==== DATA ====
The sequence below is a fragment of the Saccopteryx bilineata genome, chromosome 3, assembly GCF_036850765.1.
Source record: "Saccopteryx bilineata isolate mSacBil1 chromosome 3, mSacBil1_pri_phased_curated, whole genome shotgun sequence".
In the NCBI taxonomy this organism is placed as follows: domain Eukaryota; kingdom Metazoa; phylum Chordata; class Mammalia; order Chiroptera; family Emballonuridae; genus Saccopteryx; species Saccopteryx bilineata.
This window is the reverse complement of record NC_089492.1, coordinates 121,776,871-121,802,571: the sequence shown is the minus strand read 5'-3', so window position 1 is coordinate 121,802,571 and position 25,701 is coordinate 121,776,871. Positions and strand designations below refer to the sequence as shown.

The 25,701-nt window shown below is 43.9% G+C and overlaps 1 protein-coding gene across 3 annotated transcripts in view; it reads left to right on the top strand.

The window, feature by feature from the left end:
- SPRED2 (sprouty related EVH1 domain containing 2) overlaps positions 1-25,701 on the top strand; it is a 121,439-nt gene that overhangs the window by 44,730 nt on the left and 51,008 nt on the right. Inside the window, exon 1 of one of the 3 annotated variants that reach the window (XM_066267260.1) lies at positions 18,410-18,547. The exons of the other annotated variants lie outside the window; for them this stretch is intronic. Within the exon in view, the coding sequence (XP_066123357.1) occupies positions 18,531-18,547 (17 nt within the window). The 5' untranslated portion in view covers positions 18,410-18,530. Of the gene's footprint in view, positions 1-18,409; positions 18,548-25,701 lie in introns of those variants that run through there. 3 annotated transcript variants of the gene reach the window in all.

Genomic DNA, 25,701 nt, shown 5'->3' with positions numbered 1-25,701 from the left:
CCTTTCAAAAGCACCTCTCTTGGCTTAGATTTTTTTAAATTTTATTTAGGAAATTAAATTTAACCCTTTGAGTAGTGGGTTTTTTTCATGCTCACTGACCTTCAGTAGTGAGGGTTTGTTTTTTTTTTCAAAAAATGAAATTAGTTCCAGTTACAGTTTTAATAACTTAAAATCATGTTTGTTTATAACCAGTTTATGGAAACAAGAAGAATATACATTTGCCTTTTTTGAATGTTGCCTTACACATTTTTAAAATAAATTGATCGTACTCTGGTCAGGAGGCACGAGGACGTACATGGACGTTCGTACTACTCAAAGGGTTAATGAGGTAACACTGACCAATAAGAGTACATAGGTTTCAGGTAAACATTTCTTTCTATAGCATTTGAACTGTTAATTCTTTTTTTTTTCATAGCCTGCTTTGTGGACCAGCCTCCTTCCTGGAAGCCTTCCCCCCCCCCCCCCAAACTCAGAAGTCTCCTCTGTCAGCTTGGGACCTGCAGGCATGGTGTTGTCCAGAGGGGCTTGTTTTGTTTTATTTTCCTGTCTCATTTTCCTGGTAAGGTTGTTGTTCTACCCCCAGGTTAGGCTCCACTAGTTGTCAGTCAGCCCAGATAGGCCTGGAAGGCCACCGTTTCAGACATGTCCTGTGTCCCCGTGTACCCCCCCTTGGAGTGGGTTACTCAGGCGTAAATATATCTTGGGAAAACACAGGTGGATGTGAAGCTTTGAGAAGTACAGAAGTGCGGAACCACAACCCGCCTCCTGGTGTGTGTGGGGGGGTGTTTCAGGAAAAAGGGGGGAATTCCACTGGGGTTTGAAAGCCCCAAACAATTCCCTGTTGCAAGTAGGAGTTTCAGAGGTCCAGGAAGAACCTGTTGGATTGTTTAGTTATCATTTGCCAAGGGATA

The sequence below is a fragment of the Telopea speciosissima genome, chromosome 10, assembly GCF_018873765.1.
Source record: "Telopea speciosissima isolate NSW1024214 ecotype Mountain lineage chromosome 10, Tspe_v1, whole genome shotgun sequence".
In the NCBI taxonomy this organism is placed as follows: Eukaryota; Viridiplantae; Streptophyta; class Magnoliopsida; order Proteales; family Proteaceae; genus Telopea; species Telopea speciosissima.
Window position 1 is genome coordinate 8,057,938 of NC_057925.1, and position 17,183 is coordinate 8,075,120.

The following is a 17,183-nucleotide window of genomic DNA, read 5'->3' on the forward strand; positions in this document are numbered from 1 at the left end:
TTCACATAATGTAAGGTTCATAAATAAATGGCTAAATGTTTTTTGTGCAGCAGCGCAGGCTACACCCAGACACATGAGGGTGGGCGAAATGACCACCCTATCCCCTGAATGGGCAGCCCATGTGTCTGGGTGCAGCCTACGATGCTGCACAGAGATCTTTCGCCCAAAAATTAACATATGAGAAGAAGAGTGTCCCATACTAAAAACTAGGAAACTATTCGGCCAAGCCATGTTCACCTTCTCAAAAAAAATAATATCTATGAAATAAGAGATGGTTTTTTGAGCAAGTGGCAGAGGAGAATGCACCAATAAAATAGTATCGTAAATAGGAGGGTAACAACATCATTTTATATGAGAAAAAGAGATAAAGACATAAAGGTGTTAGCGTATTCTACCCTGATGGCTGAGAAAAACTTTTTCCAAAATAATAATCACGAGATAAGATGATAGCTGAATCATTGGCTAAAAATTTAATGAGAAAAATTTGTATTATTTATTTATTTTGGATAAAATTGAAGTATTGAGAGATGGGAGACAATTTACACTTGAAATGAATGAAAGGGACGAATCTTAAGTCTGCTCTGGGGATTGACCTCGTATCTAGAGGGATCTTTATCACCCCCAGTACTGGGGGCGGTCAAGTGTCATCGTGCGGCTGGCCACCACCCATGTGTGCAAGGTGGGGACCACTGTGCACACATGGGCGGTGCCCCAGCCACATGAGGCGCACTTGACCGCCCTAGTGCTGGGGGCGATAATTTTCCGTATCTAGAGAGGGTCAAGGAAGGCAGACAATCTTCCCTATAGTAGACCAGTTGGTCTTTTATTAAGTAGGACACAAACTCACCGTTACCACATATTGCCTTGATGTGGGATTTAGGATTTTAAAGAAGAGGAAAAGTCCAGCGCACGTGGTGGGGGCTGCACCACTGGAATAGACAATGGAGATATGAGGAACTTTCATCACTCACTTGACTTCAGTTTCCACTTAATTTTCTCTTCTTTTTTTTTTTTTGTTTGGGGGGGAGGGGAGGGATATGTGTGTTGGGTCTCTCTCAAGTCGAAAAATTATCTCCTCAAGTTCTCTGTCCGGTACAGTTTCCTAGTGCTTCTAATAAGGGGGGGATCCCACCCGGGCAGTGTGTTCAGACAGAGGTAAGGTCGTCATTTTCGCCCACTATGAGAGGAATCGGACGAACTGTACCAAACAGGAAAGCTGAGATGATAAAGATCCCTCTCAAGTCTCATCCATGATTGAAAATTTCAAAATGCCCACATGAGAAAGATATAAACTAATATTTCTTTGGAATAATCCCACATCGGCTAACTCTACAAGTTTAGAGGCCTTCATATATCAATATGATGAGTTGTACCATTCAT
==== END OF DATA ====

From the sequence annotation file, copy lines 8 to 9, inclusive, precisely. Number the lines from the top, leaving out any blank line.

Genomic DNA, 25,701 nt, shown 5'->3' with positions numbered 1-25,701 from the left:
CCTTTCAAAAGCACCTCTCTTGGCTTAGATTTTTTTAAATTTTATTTAGGAAATTAAATTTAACCCTTTGAGTAGTGGGTTTTTTTCATGCTCACTGACCTTCAGTAGTGAGGGTTTGTTTTTTTTTTCAAAAAATGAAATTAGTTCCAGTTACAGTTTTAATAACTTAAAATCATGTTTGTTTATAACCAGTTTATGGAAACAAGAAGAATATACATTTGCCTTTTTTGAATGTTGCCTTACACATTTTTAAAATAAATTGATCGTACTCTGGTCAGGAGGCACGAGGACGTACATGGACGTTCGTACTACTCAAAGGGTTAATGAGGTAACACTGACCAATAAGAGTACATAGGTTTCAGGTAAACATTTCTTTCTATAGCATTTGAACTGTTAATTCTTTTTTTTTTCATAGCCTGCTTTGTGGACCAGCCTCCTTCCTGGAAGCCTTCCCCCCCCCCCCCCAAACTCAGAAGTCTCCTCTGTCAGCTTGGGACCTGCAGGCATGGTGTTGTCCAGAGGGGCTTGTTTTGTTTTATTTTCCTGTCTCATTTTCCTGGTAAGGTTGTTGTTCTACCCCCAGGTTAGGCTCCACTAGTTGTCAGTCAGCCCAGATAGGCCTGGAAGGCCACCGTTTCAGACATGTCCTGTGTCCCCGTGTACCCCCCCTTGGAGTGGGTTACTCAGGCGTAAATATATCTTGGGAAAACACAGGTGGATGTGAAGCTTTGAGAAGTACAGAAGTGCGGAACCACAACCCGCCTCCTGGTGTGTGTGGGGGGGTGTTTCAGGAAAAAGGGGGGAATTCCACTGGGGTTTGAAAGCCCCAAACAATTCCCTGTTGCAAGTAGGAGTTTCAGAGGTCCAGGAAGAACCTGTTGGATTGTTTAGTTATCATTTGCCAAGGGATA